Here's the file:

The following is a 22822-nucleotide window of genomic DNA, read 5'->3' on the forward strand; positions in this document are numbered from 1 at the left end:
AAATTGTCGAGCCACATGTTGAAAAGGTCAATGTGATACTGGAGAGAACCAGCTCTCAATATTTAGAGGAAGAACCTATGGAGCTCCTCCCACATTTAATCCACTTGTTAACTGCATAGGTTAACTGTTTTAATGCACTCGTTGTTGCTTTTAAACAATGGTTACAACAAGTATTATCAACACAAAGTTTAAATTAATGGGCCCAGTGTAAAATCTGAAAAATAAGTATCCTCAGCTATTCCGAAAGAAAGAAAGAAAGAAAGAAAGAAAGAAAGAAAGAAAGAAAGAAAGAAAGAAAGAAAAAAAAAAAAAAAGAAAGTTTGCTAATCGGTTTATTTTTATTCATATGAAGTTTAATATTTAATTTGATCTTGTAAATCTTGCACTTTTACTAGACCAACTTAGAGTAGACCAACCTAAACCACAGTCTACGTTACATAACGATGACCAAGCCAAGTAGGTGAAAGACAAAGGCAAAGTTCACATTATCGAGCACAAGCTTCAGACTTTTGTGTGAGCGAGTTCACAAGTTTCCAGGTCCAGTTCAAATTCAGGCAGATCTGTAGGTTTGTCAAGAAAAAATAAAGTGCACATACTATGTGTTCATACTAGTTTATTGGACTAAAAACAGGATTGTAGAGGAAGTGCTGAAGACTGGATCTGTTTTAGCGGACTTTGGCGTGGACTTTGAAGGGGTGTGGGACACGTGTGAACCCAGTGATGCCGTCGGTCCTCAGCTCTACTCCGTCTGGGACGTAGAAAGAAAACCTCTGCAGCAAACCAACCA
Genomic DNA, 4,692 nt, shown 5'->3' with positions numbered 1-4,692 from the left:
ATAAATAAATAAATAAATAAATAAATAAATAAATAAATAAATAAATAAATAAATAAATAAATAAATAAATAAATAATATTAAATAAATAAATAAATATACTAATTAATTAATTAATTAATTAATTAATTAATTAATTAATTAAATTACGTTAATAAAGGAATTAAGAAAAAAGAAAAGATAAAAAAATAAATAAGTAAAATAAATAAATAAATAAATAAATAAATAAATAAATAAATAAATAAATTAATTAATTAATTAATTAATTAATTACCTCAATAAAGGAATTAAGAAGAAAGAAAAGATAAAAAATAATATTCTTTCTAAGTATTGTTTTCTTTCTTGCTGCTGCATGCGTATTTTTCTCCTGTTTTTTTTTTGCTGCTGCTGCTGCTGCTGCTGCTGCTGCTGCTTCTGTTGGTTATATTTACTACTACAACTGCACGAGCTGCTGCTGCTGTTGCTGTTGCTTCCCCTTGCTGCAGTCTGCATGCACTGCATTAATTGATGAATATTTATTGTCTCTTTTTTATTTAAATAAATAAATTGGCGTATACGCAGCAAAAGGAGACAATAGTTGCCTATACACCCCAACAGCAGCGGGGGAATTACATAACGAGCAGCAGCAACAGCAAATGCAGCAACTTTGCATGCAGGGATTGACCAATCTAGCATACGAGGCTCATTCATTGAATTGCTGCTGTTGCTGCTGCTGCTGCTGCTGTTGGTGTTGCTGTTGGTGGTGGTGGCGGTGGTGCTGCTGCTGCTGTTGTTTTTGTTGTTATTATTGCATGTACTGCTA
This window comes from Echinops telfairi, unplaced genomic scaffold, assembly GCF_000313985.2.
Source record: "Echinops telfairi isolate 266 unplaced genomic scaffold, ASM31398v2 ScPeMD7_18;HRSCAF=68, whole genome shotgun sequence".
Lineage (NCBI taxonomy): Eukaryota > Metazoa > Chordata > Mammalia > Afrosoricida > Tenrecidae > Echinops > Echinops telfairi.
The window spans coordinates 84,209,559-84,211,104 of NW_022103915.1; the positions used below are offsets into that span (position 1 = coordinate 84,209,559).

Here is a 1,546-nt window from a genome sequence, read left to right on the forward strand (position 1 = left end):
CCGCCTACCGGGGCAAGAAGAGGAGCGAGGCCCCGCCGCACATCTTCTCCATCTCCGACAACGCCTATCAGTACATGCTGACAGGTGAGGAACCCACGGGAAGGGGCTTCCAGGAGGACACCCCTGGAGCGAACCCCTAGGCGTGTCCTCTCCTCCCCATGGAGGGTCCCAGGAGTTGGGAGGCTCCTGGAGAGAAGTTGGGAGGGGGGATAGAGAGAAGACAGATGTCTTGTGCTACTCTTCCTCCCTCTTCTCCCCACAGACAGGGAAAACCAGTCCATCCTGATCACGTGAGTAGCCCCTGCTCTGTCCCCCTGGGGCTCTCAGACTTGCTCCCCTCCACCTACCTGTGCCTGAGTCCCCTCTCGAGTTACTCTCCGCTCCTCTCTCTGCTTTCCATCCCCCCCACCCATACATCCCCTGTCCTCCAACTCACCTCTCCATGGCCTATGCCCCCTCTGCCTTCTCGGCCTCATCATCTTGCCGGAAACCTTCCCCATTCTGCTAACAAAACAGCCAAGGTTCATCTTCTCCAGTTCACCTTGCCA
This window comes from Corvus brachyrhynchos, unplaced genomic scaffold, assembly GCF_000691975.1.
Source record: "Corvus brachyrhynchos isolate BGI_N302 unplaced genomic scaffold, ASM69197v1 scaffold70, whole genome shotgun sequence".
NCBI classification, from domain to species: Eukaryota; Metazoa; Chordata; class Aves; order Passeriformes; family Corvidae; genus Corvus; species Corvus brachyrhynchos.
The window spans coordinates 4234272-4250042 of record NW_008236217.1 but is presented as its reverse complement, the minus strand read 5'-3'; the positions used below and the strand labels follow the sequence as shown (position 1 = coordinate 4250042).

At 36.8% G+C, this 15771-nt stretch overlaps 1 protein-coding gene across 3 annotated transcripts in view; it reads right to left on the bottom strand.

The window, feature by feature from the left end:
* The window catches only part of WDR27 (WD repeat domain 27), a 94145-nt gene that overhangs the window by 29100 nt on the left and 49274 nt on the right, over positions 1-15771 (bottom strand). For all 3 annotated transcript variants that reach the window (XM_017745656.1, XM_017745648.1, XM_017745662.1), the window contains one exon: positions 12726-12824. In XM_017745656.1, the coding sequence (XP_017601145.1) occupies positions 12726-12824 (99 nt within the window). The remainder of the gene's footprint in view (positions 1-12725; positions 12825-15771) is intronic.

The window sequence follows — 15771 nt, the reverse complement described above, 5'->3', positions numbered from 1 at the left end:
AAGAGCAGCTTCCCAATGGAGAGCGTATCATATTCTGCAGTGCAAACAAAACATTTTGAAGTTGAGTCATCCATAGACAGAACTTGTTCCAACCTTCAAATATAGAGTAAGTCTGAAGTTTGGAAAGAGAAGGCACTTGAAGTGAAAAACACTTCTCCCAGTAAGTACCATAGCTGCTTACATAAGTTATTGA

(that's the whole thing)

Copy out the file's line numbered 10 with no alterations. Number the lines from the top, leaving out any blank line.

CCGCCTACCGGGGCAAGAAGAGGAGCGAGGCCCCGCCGCACATCTTCTCCATCTCCGACAACGCCTATCAGTACATGCTGACAGGTGAGGAACCCACGGGAAGGGGCTTCCAGGAGGACACCCCTGGAGCGAACCCCTAGGCGTGTCCTCTCCTCCCCATGGAGGGTCCCAGGAGTTGGGAGGCTCCTGGAGAGAAGTTGGGAGGGGGGATAGAGAGAAGACAGATGTCTTGTGCTACTCTTCCTCCCTCTTCTCCCCACAGACAGGGAAAACCAGTCCATCCTGATCACGTGAGTAGCCCCTGCTCTGTCCCCCTGGGGCTCTCAGACTTGCTCCCCTCCACCTACCTGTGCCTGAGTCCCCTCTCGAGTTACTCTCCGCTCCTCTCTCTGCTTTCCATCCCCCCCACCCATACATCCCCTGTCCTCCAACTCACCTCTCCATGGCCTATGCCCCCTCTGCCTTCTCGGCCTCATCATCTTGCCGGAAACCTTCCCCATTCTGCTAACAAAACAGCCAAGGTTCATCTTCTCCAGTTCACCTTGCCA